Sequoia Capital, with more than 50 investments — or co-investments — was the most active venture capital fund for Indian tech startups this year. (Rajan Anandan, former executive in charge of Google’s business in India and Southeast Asia, joined Sequoia Capital India as a managing director in April.) Accel, Tiger Global Management, Blume Ventures and Chiratae Ventures were the other top four VCs.
Steadview Capital, with nine investments in startups, including ride-hailing service Ola, education app Unacademy and fintech startup BharatPe, led the way among private equity funds. General Atlantic, which invested in NoBroker and recently turned profitable edtech startup Byju’s, invested in four startups. FMO, Sabre Partners India and CDC Group each invested in three startups.
Venture Catalysts, with more than 40 investments, including in HomeCapital and Blowhorn, was the top accelerator or incubator in India this year. Y Combinator, with over 25 investments, Sequoia Capital’s Surge, Axilor Ventures and Techstars were also very active this year.
Indian tech startups also attracted a number of direct investments from top corporates and banks this year. Goldman Sachs, which earlier this month invested in fintech startup ZestMoney, overall made eight investments this year. Among others, Facebook made its first investment in an Indian startup — social-commerce firm Meesho — and Twitter led a $100 million financing round in local social networking app ShareChat.
There’s literally a lot more stuff in space than there was last week – or at least, the number of active human-made satellites in Earth’s orbit has gone up quite a bit, thanks to the launch of SpaceX’s first 60 production Starlink satellites. This week also saw movement in other key areas of commercial space, and some continued activity in early-stage space startup ecosystem encouragement.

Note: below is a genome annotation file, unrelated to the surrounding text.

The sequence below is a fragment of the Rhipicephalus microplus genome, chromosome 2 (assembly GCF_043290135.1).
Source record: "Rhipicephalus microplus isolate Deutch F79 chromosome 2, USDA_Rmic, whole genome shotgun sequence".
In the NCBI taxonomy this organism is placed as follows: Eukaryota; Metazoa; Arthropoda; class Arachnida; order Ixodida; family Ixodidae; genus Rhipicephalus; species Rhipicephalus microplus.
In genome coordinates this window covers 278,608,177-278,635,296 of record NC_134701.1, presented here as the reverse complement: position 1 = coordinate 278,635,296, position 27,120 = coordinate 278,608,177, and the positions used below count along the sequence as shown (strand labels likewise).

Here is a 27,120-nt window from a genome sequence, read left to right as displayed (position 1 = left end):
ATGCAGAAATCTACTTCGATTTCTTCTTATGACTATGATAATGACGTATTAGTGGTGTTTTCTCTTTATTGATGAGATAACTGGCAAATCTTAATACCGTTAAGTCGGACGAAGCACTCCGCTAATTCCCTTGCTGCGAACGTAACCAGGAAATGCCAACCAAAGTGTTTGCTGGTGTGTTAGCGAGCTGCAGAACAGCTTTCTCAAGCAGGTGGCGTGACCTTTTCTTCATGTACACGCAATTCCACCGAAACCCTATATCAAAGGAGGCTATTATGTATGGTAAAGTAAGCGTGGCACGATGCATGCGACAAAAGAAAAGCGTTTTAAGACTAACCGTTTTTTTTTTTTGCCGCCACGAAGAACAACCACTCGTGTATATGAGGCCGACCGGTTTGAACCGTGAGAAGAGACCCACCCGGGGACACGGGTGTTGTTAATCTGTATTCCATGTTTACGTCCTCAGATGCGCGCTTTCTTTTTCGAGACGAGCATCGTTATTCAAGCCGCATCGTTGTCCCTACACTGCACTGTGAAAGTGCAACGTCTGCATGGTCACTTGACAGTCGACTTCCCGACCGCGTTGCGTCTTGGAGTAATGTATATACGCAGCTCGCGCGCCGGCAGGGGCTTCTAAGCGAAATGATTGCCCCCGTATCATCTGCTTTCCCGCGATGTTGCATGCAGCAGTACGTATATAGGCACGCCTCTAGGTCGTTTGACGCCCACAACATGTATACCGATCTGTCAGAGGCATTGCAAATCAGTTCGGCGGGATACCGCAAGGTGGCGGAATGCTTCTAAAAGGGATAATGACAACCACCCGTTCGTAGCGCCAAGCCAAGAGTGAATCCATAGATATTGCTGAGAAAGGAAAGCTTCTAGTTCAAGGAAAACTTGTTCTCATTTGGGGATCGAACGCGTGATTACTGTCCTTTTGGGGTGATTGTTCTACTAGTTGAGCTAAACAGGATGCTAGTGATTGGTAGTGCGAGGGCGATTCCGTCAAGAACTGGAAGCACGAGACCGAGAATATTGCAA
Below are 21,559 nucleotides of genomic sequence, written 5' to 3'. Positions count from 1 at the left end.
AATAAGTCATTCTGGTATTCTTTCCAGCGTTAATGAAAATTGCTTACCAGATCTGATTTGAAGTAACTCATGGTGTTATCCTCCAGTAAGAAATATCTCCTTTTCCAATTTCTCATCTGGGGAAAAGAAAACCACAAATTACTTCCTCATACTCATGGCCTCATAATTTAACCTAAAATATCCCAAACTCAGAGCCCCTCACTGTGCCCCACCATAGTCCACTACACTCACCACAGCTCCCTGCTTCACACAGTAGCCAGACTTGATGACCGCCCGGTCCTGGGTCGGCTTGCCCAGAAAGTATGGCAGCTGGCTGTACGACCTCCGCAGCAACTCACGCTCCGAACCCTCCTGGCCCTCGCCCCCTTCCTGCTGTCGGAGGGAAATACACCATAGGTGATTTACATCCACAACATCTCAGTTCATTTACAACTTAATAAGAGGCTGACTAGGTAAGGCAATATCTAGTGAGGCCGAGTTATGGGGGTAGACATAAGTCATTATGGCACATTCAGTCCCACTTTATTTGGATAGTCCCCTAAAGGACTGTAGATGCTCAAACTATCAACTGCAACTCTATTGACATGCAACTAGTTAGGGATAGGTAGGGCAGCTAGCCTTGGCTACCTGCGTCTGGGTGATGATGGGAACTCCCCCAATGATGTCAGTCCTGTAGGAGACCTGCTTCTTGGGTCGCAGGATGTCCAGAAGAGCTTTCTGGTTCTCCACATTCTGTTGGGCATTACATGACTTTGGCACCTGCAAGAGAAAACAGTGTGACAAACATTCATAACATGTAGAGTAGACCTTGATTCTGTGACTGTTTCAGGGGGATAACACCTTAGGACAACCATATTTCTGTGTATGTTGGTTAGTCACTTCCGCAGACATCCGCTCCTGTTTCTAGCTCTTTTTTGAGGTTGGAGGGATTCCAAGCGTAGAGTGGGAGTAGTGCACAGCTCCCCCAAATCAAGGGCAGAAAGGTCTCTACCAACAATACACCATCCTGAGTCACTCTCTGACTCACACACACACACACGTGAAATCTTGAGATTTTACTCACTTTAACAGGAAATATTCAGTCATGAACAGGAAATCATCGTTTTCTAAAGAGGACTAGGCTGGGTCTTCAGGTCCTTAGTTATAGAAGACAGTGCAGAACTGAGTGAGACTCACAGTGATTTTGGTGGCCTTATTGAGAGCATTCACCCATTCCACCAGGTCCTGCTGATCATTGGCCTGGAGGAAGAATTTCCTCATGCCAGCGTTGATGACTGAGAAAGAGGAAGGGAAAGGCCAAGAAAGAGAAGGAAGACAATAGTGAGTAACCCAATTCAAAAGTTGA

Some of the ‘New Space’ companies are flexing the advantages that are helping them shake up an industry typically reserved for just a few deep-pocketed defence contractors, and NASA is getting ready for planetary space exploration in more ways than one.
The 60 Starlink satellites that SpaceX launched this week are the first that aren’t specifically designated as tester vehicles, even though it launched a batch of 60 earlier this year, too. These ones will form the cornerstone of between 300-400 or so that will provide the first commercial service to customers in the U.S. and Canada next year, if everything goes to SpaceX’s plan for its new global broadband service.
Aside from being the building blocks for the company’s first direct-to-consumer product, this launch was also an opportunity for SpaceX to show just how far its come with reusability. It flew the company’s first recovered rocket fairing, for instance, and also used a Falcon 9 booster for the fourth time – and landed it, so that it can potentially use it on yet another mission in the future.